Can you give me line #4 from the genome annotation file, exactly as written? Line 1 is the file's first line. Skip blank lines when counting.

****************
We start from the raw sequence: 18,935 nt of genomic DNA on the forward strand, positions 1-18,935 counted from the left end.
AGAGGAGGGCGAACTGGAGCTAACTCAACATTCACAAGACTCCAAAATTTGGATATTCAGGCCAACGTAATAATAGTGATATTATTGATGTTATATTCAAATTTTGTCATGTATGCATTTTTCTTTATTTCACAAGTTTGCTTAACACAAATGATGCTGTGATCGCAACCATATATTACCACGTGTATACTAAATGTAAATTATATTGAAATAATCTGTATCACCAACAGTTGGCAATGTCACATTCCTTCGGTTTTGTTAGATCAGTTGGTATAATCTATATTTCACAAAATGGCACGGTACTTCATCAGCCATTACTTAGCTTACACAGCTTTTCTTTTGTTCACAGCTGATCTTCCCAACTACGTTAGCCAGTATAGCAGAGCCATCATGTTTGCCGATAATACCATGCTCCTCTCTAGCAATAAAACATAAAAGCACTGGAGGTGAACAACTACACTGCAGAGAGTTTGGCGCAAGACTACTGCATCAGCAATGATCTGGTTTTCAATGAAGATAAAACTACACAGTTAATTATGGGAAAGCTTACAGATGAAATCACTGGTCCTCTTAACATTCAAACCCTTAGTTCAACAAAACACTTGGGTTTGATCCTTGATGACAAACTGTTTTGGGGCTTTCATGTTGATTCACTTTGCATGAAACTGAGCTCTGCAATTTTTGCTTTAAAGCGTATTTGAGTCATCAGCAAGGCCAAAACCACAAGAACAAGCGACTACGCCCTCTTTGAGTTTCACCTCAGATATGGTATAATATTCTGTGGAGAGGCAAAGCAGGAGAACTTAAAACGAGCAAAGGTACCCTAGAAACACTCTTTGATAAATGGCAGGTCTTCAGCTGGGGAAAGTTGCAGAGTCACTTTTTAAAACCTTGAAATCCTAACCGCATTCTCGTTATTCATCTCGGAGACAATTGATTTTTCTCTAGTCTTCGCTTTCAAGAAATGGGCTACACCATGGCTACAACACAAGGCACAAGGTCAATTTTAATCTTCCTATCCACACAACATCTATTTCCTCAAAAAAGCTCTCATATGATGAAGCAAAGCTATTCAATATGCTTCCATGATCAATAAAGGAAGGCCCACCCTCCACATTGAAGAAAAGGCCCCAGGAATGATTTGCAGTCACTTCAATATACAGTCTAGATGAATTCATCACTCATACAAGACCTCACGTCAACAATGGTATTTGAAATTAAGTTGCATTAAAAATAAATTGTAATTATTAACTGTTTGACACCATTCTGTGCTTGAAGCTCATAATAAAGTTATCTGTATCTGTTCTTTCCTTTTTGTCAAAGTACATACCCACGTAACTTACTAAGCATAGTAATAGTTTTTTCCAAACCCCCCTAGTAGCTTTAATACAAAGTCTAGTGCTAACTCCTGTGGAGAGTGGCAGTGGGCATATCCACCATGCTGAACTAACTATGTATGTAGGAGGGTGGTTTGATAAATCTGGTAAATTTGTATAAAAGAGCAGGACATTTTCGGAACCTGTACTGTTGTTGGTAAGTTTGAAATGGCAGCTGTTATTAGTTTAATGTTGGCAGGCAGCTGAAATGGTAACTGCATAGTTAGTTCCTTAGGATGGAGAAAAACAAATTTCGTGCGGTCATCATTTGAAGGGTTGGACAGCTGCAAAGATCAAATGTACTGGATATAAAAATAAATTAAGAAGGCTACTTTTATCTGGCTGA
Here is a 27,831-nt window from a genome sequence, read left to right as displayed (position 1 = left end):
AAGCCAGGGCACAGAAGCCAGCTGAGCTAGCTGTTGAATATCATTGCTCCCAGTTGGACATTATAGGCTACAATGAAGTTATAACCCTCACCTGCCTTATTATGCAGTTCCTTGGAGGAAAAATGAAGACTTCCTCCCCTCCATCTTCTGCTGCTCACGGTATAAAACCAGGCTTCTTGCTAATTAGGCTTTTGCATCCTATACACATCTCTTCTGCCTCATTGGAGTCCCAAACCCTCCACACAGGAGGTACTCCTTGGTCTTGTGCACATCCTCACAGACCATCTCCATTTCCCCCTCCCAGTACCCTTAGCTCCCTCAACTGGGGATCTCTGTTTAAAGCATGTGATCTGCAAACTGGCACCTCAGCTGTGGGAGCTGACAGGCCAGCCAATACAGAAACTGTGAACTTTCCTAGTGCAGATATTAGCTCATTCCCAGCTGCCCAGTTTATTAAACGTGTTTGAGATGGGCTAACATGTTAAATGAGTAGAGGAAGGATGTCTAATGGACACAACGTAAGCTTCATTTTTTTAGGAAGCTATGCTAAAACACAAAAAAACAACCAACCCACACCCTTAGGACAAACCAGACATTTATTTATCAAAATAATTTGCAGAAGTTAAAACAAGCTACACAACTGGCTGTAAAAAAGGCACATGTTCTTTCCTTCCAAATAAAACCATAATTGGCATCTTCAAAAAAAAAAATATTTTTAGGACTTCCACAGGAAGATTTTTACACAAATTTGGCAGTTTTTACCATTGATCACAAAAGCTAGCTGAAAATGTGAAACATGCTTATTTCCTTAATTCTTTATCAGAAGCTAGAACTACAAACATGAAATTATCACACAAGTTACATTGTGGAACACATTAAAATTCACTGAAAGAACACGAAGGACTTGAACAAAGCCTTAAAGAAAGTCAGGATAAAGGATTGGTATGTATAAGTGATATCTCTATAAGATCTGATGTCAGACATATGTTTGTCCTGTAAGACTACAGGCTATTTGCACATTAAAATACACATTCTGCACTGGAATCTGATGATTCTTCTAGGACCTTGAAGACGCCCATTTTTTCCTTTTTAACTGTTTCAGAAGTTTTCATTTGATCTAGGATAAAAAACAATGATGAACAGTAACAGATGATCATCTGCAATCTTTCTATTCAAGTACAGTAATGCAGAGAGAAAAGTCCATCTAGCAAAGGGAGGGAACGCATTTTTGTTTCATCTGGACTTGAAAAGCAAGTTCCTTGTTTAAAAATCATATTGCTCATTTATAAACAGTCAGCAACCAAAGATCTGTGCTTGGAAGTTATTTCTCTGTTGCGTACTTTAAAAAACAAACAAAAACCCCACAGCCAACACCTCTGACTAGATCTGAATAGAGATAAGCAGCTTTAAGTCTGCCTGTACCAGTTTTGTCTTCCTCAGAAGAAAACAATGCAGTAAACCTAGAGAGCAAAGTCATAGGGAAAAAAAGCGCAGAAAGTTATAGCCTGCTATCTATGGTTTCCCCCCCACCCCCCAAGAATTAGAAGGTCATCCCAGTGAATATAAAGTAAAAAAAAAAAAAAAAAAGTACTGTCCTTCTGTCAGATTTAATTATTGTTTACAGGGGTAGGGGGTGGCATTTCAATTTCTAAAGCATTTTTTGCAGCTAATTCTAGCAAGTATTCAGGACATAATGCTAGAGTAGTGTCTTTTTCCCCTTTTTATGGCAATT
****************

AAGCCAGGGCACAGAAGCCAGCTGAGCTAGCTGTTGAATATCATTGCTCCCAGTTGGACATTATAGGCTACAATGAAGTTATAACCCTCACCTGCCTTATTATGCAGTTCCTTGGAGGAAAAATGAAGACTTCCTCCCCTCCATCTTCTGCTGCTCACGGTATAAAACCAGGCTTCTTGCTAATTAGGCTTTTGCATCCTATACACATCTCTTCTGCCTCATTGGAGTCCCAAACCCTCCACACAGGAGGTACTCCTTGGTCTTGTGCACATCCTCACAGACCATCTCCATTTCCCCCTCCCAGTACCCTTAGCTCCCTCAACTGGGGATCTCTGTTTAAAGCATGTGATCTGCAAACTGGCACCTCAGCTGTGGGAGCTGACAGGCCAGCCAATACAGAAACTGTGAACTTTCCTAGTGCAGATATTAGCTCATTCCCAGCTGCCCAGTTTATTAAACGTGTTTGAGATGGGCTAACATGTTAAATGAGTAGAGGAAGGATGTCTAATGGACACAACGTAAGCTTCATTTTTTTAGGAAGCTATGCTAAAACACAAAAAAACAACCAACCCACACCCTTAGGACAAACCAGACATTTATTTATCAAAATAATTTGCAGAAGTTAAAACAAGCTACACAACTGGCTGTAAAAAAGGCACATGTTCTTTCCTTCCAAATAAAACCATAATTGGCATCTTCAAAAAAAAAAATATTTTTAGGACTTCCACAGGAAGATTTTTACACAAATTTGGCAGTTTTTACCATTGATCACAAAAGCTAGCTGAAAATGTGAAACATGCTTATTTCCTTAATTCTTTATCAGAAGCTAGAACTACAAACATGAAATTATCACACAAGTTACATTGTGGAACACATTAAAATTCACTGAAAGAACACGAAGGACTTGAACAAAGCCTTAAAGAAAGTCAGGATAAAGGATTGGTATGTATAAGTGATATCTCTATAAGATCTGATGTCAGACATATGTTTGTCCTGTAAGACTACAGGCTATTTGCACATTAAAATACACATTCTGCACTGGAATCTGATGATTCTTCTAGGACCTTGAAGACGCCCATTTTTTCCTTTTTAACTGTTTCAGAAGTTTTCATTTGATCTAGGATAAAAAACAATGATGAACAGTAACAGATGATCATCTGCAATCTTTCTATTCAAGTACAGTAATGCAGAGAGAAAAGTCCATCTAGCAAAGGGAGGGAACGCATTTTTGTTTCATCTGGACTTGAAAAGCAAGTTCCTTGTTTAAAAATCATATTGCTCATTTATAAACAGTCAGCAACCAAAGATCTGTGCTTGGAAGTTATTTCTCTGTTGCGTACTTTAAAAAACAAACAAAAACCCCACAGCCAACACCTCTGACTAGATCTGAATAGAGATAAGCAGCTTTAAGTCTGCCTGTACCAGTTTTGTCTTCCTCAGAAGAAAACAATGCAGTAAACCTAGAGAGCAAAGTCATAGGGAAAAAAAGCGCAGAAAGTTATAGCCTGCTATCTATGGTTTCCCCCCCACCCCCCAAGAATTAGAAGGTCATCCCAGTGAATATAAAGTAAAAAAAAAAAAAAAAAAGTACTGTCCTTCTGTCAGATTTAATTATTGTTTACAGGGGTAGGGGGTGGCATTTCAATTTCTAAAGCATTTTTTGCAGCTAATTCTAGCAAGTATTCAGGACATAATGCTAGAGTAGTGTCTTTTTCCCCTTTTTATGGCAATT